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Revision Reverie? Here's our Survival Guide

Thursday, May 18, 2017

Pens, paper and multi-coloured sticky notes at the ready – it’s time to revise! The prospect of looming exams may seem scary, but if you get yourself organised there is no need to panic. Below are our five top tips to help take away some of that revision stress.

1. Draw up a sensible revision schedule

Firstly, make sure you include plenty of breaks. Research shows that shorter 20-30 minute bursts of revision work best, because your concentration levels are much higher. If you’re working at a computer, make sure you also have screen breaks – at least five minutes away from your computer every hour.

2. Find somewhere comfortable to revise

...but not too comfortable! For example, bed – you don’t want to risk falling asleep in a pile of books. You need a place where you’re not interrupted or distracted for a few hours. Your room or your campus library/study areas will do. Be careful when revising in a coffee shop; it is a popular option however it doesn't work for everybody and people often get easily distracted! Plus, it’s best to turn off your mobile phone.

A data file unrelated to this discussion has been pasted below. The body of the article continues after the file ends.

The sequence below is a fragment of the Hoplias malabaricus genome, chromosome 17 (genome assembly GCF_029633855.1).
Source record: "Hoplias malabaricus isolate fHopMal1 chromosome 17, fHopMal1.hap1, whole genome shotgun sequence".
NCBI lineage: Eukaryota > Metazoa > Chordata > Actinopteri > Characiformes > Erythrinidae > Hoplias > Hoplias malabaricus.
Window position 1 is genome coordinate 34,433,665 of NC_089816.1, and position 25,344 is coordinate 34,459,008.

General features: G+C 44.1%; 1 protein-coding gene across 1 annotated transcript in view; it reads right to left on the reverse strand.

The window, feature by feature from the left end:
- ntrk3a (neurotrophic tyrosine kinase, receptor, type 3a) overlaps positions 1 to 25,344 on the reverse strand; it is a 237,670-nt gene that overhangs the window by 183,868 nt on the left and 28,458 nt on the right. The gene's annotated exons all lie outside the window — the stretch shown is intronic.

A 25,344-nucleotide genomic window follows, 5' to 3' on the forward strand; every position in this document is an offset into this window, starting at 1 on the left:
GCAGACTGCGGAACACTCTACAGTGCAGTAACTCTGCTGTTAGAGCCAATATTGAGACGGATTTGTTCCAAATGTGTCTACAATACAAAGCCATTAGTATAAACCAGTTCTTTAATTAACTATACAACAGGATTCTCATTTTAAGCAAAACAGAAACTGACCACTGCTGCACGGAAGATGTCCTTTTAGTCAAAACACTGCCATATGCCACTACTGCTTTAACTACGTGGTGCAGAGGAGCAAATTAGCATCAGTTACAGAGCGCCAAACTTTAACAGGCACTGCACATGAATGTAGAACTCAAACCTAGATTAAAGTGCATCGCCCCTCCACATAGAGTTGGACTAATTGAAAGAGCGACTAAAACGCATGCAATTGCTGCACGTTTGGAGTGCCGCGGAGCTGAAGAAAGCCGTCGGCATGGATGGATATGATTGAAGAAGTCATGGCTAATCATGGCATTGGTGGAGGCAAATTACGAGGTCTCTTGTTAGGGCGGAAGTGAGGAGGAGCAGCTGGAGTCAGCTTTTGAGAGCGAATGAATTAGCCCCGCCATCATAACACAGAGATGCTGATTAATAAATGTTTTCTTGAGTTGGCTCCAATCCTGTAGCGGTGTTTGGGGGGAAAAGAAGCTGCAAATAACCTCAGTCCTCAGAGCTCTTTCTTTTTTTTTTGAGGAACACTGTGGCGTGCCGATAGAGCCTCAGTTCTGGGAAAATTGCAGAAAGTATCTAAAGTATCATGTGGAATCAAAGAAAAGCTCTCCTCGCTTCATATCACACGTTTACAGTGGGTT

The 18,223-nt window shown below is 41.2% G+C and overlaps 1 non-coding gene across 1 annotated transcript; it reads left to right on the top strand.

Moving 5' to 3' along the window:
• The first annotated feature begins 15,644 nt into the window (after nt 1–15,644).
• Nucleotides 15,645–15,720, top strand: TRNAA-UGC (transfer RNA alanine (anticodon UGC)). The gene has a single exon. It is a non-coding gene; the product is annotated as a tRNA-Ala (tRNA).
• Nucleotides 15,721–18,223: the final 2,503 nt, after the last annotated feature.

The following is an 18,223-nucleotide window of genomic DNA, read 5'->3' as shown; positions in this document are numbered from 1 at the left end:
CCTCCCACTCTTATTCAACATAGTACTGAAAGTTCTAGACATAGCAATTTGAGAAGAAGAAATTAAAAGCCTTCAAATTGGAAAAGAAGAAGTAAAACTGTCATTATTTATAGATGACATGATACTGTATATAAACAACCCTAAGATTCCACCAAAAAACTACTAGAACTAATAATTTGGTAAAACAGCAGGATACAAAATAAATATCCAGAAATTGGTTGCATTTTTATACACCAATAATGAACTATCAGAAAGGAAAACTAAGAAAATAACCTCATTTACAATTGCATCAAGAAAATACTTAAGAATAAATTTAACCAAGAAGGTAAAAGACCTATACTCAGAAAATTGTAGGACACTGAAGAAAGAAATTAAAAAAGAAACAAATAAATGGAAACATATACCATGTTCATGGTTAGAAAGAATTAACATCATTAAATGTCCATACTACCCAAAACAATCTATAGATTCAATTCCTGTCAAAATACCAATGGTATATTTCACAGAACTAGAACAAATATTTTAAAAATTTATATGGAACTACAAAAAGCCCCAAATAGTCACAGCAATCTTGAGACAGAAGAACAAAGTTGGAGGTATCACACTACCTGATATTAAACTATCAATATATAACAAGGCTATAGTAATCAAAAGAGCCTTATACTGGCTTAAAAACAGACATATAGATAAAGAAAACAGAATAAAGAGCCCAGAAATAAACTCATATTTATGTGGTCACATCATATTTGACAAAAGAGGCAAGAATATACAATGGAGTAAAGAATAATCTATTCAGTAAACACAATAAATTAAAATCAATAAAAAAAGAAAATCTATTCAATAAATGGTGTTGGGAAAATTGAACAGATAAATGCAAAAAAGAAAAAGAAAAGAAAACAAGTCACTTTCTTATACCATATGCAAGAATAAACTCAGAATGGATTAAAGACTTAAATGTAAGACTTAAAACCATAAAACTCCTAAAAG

3. Exercise

Physical activity is very important, in particular during intense study time. Even going for a 30-minute jog or walk after a day of revision will make a huge difference to your wellbeing. Physical activity increases heart rate which makes the blood circulate faster. This in turn ensures that your brain gets more oxygen, which increases productivity whilst reducing tiredness and stress.

4. Practise, practise, practise

Get your hands on as many past papers as you can. Practising past papers will help you get familiar with the exam format, question style, for example ‘describe’, ‘explain’, ‘compare’, ‘contrast’, etc. as well as the time pressure.

Also, ask your teachers/tutors for examples of past papers or Google and download them yourself.

5. Variety is the spice of life!

Mix up your study habits and methods by listening to podcasts, watching videos or documentaries, moving to a new study area, or even something as simple as using different colours for your notes. Write up interesting (and useful!) facts and leave them at strategic points around your house, like on the fridge, wardrobe doors, etc. Seeing facts in familiar places helps reinforce them in your mind. Discuss facts and what you have revised with your friends and family. If you can explain a subject to someone else, then it means you know and understand that subject. Speaking facts out loud also helps reinforce them in your memory.

Remember, though, that it is not all about the work; you need good breaks too. People who manage to find the right balance between study and leisure are the ones who get the top marks. For instance, go to the cinema with friends after a productive day of revision, or treat yourself and try to switch off. This will help you to relax, making it much easier to face those dreaded exams this summer.

So, good luck and happy revising!